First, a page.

Yes.  Are you saying there is nowhere in England is there enough sun for solar panels to be effective yet in  Germany where it snows panels are effective?   That don’t make no sense.

Got a better more educated answer?
 

Online nctnico

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Re: When Will Electric Cars Become Mainstream?
« Reply #1370 on: July 15, 2018, 10:02:07 pm »
What do you think yourself? Solar panels by themselves are not financially viable so it all depends on government grants. On top of that the UK has strict planning rules concerning the exterior of homes which may not allow adding solar panels.

True story: the king of the Netherlands is not allowed to put solar panels on his palace because of similar rules. Go figure.
There are small lies, big lies and then there is what is on the screen of your oscilloscope.
 

Offline mtdoc

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Re: When Will Electric Cars Become Mainstream?
« Reply #1371 on: July 15, 2018, 10:20:20 pm »
Solar panels by themselves are not financially viable so it all depends on government grants

Nonsense.  PV is so cheap now, in many locations it provides electricity at a less expensive rate than any other available power.  Panels are on the order of $0.50 per watt and total installation costs should be no more than a few dollars/watt - though that doesn't keep many commercial home installers from ripping customers off with higher pricing.
 
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Offline Kjelt

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Re: When Will Electric Cars Become Mainstream?
« Reply #1372 on: July 16, 2018, 07:16:33 am »
Well if your roof is at the south you have no trees, 60% good weather and clean the panels each month you can get a real good return on investment over 15 years.
Most roofs are not to the south, there are lots of trees, there are lots of clouds, rain even in summer. Two years ago we had a hail storm causing 500M€ damage to roofs, glass, solar panels and cars. Lot of people were not insured, they had a storm clause but that excludes hail.

The sun shines in daytime while everyone is out working so the energy needs storage which is still very expensive.
So you need a converter per panel (lifetime 10 years) so if some shades comes on one panel not the entire array suffers, you need batterystorage (lifetime <10 years) or payback from the energy company for return of energy which in our country is being nihilated over the coming years.  Yes that is right, you get €0 for the energy you give back because it is to popular and the energy companies can not handle the overload of generated energy, so they actually see it as a burden and want you to buy and expensive battery where they want to be able to drain energy from if needed, but you have to pay for it.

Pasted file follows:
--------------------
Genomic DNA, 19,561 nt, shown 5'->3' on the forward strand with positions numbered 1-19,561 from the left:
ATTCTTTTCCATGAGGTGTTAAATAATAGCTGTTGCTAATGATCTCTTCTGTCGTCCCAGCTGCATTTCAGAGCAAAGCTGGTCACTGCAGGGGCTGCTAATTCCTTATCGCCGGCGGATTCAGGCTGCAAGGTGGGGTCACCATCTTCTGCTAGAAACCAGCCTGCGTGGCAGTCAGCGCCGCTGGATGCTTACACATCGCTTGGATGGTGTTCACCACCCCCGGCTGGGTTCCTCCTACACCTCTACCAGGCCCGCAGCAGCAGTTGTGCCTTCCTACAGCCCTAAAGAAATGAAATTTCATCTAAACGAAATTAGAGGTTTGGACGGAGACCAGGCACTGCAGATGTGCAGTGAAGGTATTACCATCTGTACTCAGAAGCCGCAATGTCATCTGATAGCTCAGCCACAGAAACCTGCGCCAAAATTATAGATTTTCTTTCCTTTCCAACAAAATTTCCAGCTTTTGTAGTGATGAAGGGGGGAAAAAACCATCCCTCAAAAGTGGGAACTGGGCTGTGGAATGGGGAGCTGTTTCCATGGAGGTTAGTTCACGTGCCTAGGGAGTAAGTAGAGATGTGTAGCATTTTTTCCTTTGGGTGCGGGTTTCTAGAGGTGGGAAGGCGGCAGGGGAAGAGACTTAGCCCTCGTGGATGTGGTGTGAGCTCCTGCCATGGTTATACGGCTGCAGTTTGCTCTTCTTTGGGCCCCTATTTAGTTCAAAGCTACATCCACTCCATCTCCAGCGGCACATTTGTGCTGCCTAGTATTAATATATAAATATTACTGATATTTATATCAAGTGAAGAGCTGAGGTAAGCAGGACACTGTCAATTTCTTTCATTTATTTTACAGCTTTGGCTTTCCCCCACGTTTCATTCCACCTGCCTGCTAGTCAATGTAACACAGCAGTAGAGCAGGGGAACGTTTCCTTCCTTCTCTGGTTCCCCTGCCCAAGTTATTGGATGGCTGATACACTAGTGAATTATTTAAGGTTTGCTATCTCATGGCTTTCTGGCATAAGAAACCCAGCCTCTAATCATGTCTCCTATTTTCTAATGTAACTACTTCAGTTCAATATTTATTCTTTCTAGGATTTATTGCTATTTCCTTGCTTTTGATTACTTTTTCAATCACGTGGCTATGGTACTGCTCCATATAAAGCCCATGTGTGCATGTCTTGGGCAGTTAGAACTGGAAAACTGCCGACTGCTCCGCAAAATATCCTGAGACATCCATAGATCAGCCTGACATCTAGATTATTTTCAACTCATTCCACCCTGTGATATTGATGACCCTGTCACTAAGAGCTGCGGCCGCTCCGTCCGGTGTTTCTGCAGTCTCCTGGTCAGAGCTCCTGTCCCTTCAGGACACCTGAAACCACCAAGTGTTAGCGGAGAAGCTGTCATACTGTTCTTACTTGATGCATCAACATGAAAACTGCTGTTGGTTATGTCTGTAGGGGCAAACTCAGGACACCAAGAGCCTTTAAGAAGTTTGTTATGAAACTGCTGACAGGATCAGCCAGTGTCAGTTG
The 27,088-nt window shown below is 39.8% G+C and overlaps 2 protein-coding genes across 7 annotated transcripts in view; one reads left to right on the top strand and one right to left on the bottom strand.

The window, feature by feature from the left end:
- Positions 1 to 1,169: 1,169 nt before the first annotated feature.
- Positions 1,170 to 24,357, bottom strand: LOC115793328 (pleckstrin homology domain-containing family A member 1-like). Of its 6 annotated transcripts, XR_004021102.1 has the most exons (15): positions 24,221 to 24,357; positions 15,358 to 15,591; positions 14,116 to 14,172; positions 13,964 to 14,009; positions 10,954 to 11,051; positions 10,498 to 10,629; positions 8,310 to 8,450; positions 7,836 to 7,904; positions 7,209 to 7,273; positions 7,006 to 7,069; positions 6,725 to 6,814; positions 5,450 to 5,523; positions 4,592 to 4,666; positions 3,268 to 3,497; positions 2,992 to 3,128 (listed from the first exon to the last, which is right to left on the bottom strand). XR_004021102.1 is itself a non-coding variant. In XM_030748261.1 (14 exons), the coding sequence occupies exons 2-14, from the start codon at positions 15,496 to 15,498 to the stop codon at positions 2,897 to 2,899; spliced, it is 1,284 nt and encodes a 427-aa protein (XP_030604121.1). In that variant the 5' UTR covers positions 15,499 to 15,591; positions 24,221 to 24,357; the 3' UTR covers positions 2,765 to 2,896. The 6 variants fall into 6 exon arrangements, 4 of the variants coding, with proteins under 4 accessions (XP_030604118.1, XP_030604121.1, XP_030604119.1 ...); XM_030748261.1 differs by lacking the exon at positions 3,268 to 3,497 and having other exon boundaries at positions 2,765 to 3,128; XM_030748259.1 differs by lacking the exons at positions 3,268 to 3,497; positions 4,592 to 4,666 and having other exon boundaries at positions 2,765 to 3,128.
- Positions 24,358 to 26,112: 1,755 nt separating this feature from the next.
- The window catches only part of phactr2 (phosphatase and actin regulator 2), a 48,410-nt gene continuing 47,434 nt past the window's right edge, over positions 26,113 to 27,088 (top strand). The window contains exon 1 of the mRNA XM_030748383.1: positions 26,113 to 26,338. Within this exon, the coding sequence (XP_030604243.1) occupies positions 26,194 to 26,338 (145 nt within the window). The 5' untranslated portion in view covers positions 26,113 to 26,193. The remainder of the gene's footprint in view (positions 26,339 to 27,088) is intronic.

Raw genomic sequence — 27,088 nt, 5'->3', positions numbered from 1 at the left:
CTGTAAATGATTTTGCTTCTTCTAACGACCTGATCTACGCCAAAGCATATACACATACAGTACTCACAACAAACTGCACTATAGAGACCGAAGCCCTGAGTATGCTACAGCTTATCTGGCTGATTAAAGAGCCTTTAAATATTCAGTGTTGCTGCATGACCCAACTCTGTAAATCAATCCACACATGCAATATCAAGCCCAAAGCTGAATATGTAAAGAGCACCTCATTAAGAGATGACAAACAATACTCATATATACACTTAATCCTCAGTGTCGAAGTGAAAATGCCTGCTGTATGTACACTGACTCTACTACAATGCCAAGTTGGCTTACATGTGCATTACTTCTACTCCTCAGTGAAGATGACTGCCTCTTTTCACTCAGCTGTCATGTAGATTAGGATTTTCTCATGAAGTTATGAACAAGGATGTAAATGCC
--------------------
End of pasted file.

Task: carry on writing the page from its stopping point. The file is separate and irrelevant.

So hmmmmmm it is not that interesting IMO.
What is interesting though but restricted and also expensive is to warm water in the summer pump it 200m down in the ground and pump it up in the winter.
However you can not reserve your own tank at 200m down so how that works ???????

So since my roof is to the west , I have trees and live in one of the cloudiest countries I will never go into solar my self.
 

Offline DougSpindler

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Re: When Will Electric Cars Become Mainstream?
« Reply #1373 on: July 16, 2018, 07:57:06 am »
Why do so few homes in England have rooftop solar?
Have you been long enough to see the weather  :-DD

Yes.  Are you saying there is nowhere in England is there enough sun for solar panels to be effective yet in  Germany where it snows panels are effective?   That don’t make no sense.

Got a better more educated answer?

Are you sure?  I’ve seen dome homes with solar, jut not many.

 

Online nctnico

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Re: When Will Electric Cars Become Mainstream?
« Reply #1374 on: July 16, 2018, 08:03:14 am »
Solar panels by themselves are not financially viable so it all depends on government grants
Nonsense.  PV is so cheap now, in many locations it provides electricity at a less expensive rate than any other available power.  Panels are on the order of $0.50 per watt and total installation costs should be no more than a few dollars/watt - though that doesn't keep many commercial home installers from ripping customers off with higher pricing.
We are talking about the UK. Even in the NL which is slightly to the south of the UK solar panels are not a good investment without subsidies.
There are small lies, big lies and then there is what is on the screen of your oscilloscope.